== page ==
The emphasis on leadership here seems vital. Obama has a role to play--he needs to follow up on the statements he made last fall when asked if ROTC should be restored at Columbia. And higher ed administrators have a role to play, too. Up to now, they've tended to take a passive-aggressive approach, letting an outdated and inappropriately politicized status quo rest, and failing to step in on those occasions when students call for the return of ROTC, and then encounter faculty resistance (see Columbia, Harvard, Yale). Administrators, presidents, and trustees appease hostile activist faculties this way--and one suspects that this is really their priority, because it's the path of least resistance. While students come and go, faculties are forever. And while students tend not to have long institutional memories (cycling onward and outward in four years), the institutional memories of faculties--and the grudges that come with them--can last for decades. ROTC is a classic case in point.
Obama has been hammering on the twin concepts of sacrifice and service for a long, long time. We need to change our culture to embrace both, he says. And we need to overcome petty partisan differences along the way. When it comes to seeing whether elite universities are willing to walk that walk, ROTC is going to be a really interesting proving ground.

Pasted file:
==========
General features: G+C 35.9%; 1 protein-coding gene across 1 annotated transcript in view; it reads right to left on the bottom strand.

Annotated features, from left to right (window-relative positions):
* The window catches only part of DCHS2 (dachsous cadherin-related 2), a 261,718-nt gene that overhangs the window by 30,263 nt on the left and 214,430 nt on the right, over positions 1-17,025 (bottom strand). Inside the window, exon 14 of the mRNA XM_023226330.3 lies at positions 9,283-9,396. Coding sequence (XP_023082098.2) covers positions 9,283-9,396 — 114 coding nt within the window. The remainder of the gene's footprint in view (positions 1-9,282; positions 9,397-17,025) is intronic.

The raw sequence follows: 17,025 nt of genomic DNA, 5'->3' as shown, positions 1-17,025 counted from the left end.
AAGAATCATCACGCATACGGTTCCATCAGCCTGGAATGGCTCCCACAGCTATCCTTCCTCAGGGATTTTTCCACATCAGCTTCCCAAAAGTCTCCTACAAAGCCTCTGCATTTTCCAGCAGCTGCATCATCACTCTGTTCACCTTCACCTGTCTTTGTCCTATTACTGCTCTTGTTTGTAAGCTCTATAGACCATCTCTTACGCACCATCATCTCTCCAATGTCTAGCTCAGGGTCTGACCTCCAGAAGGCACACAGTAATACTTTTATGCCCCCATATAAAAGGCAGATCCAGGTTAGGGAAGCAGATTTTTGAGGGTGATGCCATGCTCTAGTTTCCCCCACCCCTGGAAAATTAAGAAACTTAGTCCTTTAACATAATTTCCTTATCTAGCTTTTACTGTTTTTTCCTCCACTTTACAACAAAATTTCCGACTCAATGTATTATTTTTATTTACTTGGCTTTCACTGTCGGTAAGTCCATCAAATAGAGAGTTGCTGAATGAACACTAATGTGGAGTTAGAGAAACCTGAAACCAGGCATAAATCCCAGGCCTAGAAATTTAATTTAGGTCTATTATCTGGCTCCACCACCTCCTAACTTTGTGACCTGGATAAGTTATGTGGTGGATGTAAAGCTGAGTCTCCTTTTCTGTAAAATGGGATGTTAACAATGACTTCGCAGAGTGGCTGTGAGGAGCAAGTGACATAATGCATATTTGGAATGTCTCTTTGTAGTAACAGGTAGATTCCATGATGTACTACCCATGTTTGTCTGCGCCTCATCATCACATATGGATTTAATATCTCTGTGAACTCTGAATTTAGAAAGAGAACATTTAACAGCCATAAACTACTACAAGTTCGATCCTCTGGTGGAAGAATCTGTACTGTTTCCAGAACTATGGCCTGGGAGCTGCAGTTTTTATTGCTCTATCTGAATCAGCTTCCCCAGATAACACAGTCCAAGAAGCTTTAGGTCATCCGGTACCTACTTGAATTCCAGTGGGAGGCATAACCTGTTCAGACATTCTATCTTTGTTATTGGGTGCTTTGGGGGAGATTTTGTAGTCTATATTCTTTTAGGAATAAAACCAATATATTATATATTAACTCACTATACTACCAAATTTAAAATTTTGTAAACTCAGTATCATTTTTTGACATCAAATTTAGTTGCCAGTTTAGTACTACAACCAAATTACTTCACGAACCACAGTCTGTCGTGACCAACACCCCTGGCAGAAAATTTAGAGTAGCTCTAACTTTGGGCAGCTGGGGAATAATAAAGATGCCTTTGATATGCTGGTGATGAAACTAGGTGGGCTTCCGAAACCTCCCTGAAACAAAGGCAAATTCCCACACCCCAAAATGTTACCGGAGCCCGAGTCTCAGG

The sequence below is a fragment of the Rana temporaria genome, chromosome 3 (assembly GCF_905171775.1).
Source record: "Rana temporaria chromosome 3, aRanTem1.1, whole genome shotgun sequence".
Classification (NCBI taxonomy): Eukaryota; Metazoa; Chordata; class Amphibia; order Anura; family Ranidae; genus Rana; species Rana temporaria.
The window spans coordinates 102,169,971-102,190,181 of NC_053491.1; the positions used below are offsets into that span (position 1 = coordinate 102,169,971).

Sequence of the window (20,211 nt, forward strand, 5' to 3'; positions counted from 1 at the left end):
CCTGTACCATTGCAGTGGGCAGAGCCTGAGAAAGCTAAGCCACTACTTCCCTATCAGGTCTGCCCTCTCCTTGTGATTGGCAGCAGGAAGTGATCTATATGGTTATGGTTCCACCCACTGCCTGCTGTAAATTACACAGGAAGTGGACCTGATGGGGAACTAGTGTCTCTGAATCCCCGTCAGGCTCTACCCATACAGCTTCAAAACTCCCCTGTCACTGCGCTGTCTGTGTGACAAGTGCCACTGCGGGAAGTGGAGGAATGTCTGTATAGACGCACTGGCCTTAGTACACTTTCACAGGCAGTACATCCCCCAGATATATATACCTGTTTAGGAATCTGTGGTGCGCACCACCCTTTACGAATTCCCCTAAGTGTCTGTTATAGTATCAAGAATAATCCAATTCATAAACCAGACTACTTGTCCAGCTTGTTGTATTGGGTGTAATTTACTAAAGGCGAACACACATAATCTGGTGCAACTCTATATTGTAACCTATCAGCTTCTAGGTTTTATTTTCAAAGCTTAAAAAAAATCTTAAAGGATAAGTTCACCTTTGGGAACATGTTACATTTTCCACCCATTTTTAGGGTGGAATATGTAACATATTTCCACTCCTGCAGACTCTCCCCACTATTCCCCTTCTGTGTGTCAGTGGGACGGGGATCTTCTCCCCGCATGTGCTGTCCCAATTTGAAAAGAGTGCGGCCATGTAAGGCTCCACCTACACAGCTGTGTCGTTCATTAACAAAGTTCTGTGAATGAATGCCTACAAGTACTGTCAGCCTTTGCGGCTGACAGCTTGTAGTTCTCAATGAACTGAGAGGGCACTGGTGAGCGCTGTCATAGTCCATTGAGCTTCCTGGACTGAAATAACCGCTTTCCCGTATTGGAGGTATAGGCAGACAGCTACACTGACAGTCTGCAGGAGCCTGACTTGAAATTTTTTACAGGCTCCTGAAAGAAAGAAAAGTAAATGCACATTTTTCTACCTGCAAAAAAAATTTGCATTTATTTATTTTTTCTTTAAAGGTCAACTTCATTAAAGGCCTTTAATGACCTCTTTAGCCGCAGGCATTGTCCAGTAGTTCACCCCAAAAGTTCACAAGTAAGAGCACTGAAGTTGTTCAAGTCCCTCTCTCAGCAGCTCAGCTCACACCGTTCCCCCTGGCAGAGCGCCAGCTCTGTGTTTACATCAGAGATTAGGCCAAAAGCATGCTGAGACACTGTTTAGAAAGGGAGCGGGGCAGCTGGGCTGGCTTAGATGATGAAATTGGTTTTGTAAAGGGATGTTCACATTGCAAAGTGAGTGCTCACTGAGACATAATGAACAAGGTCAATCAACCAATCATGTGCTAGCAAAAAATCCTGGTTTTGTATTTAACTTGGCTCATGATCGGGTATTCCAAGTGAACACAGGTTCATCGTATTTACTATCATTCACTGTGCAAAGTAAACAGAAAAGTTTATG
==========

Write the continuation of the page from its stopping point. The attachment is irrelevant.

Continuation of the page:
February 5, 2009
Do as I say, not as I spell
The London Telegraph reports on England's schools minister--whose blog is a striking record of his own inattention to spelling and editing:
The Labour MP's website was also found to contain typing errors and grammatical oversights.
The mispellings of Mr Knight, who was educated at Cambridge University, include "maintainence", "convicned", "curently", "similiar", "foce", "pernsioners", "reccess" and "archeaological".
Mr Knight, who is responsible for raising education standards, also clearly has problems with the "i before e, except after c" spelling rule taught to primary school pupils.
He spelled "achieving" and "received" incorrectly.
Mr Knight, 43, gives his opinions on local and national issues regularly on his website, which reveals he attended the fee-paying Eltham College, in Mottingham, south east London.
He went on to study geography, and social and political sciences at Fitzwilliam College, Cambridge, from 1984 to 1987.
Mr Knight, MP for Dorset South, said: "When I was at school the teachers told me to always check my work. While my spelling is generally pretty good, I need to focus more on checking."
Rob Wilson, the Conservative education spokesman, said: "He will be disappointed with his efforts in class but I'm sure he'll make every effort to improve now teacher has noticed he's falling behind."